Summarized by Krishona Martinson, PhD, University of Minnesota
Adapted horses have been found to have a calming effect on other horses in fear-eliciting situations. In practice, experienced horses are often used as companions when young horses are introduced to potentially frightening situations (i.e. loading onto a trailer). However, studies of social transmission of adapted in horses are scarce.
This study, conducted in Denmark, investigated if demonstration by an experienced horse influenced the willingness of young Icelandic horses to cross a novel surface. Young horses were allowed to observe the experienced horse being led five times across a novel surface. Immediately afterwards, the young horses were given the opportunity to cross the novel surface themselves to obtain food on the other side. Controls were allowed to observe the experienced horse eating on the opposite side of the novel surface but not when the experienced horse crossed the novel surface.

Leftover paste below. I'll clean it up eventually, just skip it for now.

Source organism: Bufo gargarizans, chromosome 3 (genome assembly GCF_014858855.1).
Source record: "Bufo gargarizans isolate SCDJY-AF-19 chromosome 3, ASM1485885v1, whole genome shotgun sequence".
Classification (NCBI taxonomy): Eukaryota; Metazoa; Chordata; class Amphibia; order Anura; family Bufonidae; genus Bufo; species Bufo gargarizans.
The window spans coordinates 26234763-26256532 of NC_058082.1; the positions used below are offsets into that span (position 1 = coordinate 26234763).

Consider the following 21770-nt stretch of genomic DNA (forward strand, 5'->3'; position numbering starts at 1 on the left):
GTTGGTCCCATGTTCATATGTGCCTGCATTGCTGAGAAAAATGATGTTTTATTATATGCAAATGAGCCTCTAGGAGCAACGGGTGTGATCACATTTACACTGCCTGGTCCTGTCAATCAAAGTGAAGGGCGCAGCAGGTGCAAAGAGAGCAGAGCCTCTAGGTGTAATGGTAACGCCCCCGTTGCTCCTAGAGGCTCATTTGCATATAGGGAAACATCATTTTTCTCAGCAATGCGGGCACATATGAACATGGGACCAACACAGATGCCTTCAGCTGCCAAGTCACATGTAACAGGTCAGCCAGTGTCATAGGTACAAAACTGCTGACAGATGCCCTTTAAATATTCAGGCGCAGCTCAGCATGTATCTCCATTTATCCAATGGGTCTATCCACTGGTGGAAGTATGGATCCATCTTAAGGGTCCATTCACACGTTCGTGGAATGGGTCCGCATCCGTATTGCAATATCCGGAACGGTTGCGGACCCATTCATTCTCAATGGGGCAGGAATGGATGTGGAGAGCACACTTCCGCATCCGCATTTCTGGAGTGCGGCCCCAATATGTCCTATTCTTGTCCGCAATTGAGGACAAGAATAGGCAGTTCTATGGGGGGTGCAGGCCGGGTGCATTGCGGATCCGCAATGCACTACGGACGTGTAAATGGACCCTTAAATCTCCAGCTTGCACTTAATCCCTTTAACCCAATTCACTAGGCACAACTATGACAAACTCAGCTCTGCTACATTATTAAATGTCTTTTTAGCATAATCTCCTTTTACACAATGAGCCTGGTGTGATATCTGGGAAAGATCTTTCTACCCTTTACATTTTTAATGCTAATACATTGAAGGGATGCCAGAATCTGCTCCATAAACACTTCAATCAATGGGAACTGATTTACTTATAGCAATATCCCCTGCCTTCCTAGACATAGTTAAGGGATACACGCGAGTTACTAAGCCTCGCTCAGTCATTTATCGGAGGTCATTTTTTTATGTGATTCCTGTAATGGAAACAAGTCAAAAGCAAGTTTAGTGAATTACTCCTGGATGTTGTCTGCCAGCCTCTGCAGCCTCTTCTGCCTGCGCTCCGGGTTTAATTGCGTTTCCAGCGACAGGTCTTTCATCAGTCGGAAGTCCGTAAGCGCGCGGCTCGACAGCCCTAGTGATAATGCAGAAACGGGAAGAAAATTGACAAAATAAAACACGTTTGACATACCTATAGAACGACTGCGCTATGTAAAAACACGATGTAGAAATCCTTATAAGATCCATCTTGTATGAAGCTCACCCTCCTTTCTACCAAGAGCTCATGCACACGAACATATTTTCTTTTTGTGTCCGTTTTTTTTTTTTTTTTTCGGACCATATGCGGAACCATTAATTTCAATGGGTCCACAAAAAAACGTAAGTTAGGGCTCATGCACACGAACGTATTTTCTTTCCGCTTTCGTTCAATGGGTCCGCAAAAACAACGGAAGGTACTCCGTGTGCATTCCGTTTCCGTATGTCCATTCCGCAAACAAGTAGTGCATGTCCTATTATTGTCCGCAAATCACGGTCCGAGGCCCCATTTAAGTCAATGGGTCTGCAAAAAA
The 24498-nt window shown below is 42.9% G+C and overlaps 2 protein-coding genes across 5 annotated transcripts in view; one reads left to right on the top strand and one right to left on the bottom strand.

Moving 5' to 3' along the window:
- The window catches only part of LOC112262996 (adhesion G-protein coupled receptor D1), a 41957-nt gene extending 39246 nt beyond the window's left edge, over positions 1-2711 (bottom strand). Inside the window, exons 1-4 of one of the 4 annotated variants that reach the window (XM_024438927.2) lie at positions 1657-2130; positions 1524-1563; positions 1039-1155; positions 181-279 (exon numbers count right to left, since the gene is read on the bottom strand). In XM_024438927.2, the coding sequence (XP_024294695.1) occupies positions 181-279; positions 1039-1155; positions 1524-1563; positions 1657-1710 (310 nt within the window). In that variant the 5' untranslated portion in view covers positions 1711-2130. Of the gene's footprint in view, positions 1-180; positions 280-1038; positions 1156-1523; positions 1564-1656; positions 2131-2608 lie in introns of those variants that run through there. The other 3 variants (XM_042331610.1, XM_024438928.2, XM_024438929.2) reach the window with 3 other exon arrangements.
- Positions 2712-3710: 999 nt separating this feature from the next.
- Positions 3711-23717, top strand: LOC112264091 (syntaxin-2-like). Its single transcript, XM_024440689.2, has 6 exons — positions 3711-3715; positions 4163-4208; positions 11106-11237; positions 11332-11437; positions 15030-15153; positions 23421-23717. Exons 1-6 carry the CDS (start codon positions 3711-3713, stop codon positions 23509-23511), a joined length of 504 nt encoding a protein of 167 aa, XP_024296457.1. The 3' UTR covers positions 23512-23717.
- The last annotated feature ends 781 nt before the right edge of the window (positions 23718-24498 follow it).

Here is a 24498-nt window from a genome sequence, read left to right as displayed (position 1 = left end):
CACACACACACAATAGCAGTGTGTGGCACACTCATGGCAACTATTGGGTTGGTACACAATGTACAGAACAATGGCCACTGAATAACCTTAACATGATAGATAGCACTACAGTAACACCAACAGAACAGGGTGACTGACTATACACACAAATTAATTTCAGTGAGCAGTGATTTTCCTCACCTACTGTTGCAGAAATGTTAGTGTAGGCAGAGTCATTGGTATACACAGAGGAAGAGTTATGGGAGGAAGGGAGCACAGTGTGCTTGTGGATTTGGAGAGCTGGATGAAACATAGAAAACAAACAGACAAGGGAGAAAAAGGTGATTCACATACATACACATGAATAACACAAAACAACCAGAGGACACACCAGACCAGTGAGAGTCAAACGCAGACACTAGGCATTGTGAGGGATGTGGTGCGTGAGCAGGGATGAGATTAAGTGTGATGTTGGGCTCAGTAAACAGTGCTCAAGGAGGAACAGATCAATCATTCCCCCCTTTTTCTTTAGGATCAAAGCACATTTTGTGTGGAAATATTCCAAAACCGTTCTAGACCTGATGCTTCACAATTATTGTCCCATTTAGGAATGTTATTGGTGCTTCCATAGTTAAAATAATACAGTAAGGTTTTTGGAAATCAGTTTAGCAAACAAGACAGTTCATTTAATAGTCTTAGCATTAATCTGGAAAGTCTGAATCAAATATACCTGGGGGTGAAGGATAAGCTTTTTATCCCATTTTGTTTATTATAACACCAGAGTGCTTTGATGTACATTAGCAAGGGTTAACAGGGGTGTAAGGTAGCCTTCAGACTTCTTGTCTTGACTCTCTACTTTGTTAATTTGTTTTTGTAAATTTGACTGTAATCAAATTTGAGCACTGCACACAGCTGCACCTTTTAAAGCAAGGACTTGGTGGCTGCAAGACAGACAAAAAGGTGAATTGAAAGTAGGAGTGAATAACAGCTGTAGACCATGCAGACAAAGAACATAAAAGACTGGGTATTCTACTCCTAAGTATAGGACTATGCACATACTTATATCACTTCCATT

All young horses succeeded in the task, but horses who observed the experienced horses crossing the novel surface had significantly lower average and maximum heart rate compared to controls. This result suggests a calming effect of the demonstration, which could be implemented when training young horses in fear-eliciting situations.